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23 Sep
Designing APIs in a resource-oriented architecture
23 Sep 2014
Designing APIs in a resource-oriented architecture
28 Sep
How I'm going to land my dream job
28 Sep 2014
How I'm going to land my dream job
1 Oct
Neural net training fail
1 Oct 2014
Neural net training fail
13 Oct
Pow + SSL without the hassle
13 Oct 2014
Pow + SSL without the hassle
17 Oct
Using machine learning to rank search results (part 1)
17 Oct 2014
Using machine learning to rank search results (part 1)
23 Oct
Using machine learning to rank search results (part 2)
23 Oct 2014
Using machine learning to rank search results (part 2)
9 Nov
Managing complexity in Go
9 Nov 2014
Managing complexity in Go
25 Nov
Remote work: an engineering leader's perspective
25 Nov 2014
Remote work: an engineering leader's perspective
19 Sep
Running A/B tests on our hosting infrastructure
19 Sep 2016
Running A/B tests on our hosting infrastructure
27 Mar
Every service is an island
27 Mar 2017
Every service is an island

Neural net training fail

So here I am, having collected test and control samples to train a neural network, an measure its predictive power.

But something’s fishy: it works well, from the get go.

My current pet project involves prototyping a learn-to-rank engine to provide more relevant search results on HouseTrip. I use behaviour data from our users: simply put, positive events are users who enquire on homes, negative events are those who stop at the listing page. The point being to predict, for a given set of search results, which the current user is most likely to continue with. Or in other words, provide relevant search results to users.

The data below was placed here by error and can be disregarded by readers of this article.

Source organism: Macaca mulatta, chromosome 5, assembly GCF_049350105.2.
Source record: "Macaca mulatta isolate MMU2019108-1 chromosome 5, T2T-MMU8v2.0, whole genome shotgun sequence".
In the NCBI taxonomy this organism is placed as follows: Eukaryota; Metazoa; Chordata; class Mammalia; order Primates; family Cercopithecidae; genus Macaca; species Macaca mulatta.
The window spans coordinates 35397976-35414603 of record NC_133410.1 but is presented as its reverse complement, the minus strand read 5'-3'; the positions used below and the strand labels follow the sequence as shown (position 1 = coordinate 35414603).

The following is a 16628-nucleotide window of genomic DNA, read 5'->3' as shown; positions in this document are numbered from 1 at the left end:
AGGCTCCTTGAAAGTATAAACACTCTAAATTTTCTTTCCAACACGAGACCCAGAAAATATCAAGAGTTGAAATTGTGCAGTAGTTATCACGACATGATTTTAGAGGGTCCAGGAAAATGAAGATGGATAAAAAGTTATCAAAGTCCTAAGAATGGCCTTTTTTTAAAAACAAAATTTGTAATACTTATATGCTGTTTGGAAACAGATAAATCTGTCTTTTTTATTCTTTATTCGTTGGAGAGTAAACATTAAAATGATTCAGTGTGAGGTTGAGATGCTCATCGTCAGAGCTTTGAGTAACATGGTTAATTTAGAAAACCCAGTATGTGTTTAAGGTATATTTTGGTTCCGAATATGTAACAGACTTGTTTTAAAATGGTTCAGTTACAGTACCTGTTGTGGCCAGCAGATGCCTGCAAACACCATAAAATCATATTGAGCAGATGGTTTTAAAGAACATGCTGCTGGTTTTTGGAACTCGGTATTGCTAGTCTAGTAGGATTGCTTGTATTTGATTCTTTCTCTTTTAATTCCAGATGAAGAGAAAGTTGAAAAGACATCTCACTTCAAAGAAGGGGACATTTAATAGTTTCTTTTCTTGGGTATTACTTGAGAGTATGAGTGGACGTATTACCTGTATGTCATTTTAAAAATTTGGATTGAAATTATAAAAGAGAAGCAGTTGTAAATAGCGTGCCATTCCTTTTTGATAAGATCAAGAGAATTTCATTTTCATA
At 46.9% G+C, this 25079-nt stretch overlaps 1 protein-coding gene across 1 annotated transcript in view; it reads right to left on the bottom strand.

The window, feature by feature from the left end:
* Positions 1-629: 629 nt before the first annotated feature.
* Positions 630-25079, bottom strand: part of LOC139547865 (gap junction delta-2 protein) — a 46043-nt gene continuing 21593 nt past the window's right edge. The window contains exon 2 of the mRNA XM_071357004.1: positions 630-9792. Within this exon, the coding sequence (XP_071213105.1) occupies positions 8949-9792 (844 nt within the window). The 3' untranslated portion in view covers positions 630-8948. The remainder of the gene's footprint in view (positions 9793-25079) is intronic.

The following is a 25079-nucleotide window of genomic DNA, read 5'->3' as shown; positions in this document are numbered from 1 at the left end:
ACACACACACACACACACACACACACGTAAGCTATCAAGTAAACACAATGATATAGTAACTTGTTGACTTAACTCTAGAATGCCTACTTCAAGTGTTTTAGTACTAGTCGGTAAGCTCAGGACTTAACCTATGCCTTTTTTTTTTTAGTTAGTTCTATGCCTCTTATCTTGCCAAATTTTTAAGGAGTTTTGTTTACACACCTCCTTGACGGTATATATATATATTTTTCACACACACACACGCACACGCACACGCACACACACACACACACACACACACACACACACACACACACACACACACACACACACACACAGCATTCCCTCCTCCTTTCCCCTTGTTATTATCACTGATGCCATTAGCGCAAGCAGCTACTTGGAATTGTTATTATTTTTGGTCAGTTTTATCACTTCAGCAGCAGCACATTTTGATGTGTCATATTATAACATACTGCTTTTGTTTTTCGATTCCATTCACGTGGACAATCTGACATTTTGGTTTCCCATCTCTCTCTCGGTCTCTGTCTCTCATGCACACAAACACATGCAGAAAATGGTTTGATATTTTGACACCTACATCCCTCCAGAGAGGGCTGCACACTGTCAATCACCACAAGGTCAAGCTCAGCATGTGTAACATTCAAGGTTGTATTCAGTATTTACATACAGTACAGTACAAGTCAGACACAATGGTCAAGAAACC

The first test net I tried has my 19 normalised inputs, 9 hidden nodes in 1 layer, and 2 outputs (“positive” and “negative”).

Upon running my very first series of training using FANN, I get this result:

  • 90% correct predictions;
  • 9% false negatives;
  • 1% false positives.

How in hell can it work so well?

I then continue with different training set sizes, different network layouts, with similar results.

And then eventally, I realise… that my data had way more negative samples than positives, because users view way more listing pages than they continue and make an enquiry. So the damn thing was just predicting “negative” all the time…. and it was generally “correct” given the data I fed it.

Morality: when training something based on mean errors (RMSE in FANN, by default)… your input needs to be as balanced / unbiased as possible.

I must be rusty at this.

Duh.